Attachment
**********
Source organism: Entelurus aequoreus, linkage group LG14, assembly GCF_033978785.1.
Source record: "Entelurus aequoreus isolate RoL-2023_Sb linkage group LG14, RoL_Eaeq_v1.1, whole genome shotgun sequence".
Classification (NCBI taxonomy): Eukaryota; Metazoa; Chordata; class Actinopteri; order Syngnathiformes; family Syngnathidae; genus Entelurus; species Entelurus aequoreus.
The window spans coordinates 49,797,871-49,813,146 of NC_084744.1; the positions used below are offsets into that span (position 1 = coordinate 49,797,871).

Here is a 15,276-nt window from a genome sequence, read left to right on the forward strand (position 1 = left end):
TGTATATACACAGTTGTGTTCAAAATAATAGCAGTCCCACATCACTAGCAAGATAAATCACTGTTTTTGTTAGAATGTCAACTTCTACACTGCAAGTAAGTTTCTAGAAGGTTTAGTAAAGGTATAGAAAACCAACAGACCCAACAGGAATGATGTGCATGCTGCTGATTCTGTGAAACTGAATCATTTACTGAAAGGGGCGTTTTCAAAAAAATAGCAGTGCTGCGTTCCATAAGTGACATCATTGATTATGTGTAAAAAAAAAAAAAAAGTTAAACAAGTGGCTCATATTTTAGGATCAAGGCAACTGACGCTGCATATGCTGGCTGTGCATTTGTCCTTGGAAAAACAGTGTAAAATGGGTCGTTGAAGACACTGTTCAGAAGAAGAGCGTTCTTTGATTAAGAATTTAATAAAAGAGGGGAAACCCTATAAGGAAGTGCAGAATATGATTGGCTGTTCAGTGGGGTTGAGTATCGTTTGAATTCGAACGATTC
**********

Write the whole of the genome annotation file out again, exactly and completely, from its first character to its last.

Source organism: Entelurus aequoreus, linkage group LG14, assembly GCF_033978785.1.
Source record: "Entelurus aequoreus isolate RoL-2023_Sb linkage group LG14, RoL_Eaeq_v1.1, whole genome shotgun sequence".
Classification (NCBI taxonomy): Eukaryota; Metazoa; Chordata; class Actinopteri; order Syngnathiformes; family Syngnathidae; genus Entelurus; species Entelurus aequoreus.
The window spans coordinates 49,797,871-49,813,146 of NC_084744.1; the positions used below are offsets into that span (position 1 = coordinate 49,797,871).

Here is a 15,276-nt window from a genome sequence, read left to right on the forward strand (position 1 = left end):
TGTATATACACAGTTGTGTTCAAAATAATAGCAGTCCCACATCACTAGCAAGATAAATCACTGTTTTTGTTAGAATGTCAACTTCTACACTGCAAGTAAGTTTCTAGAAGGTTTAGTAAAGGTATAGAAAACCAACAGACCCAACAGGAATGATGTGCATGCTGCTGATTCTGTGAAACTGAATCATTTACTGAAAGGGGCGTTTTCAAAAAAATAGCAGTGCTGCGTTCCATAAGTGACATCATTGATTATGTGTAAAAAAAAAAAAAAAGTTAAACAAGTGGCTCATATTTTAGGATCAAGGCAACTGACGCTGCATATGCTGGCTGTGCATTTGTCCTTGGAAAAACAGTGTAAAATGGGTCGTTGAAGACACTGTTCAGAAGAAGAGCGTTCTTTGATTAAGAATTTAATAAAAGAGGGGAAACCCTATAAGGAAGTGCAGAATATGATTGGCTGTTCAGTGGGGTTGAGTATCGTTTGAATTCGAACGATTC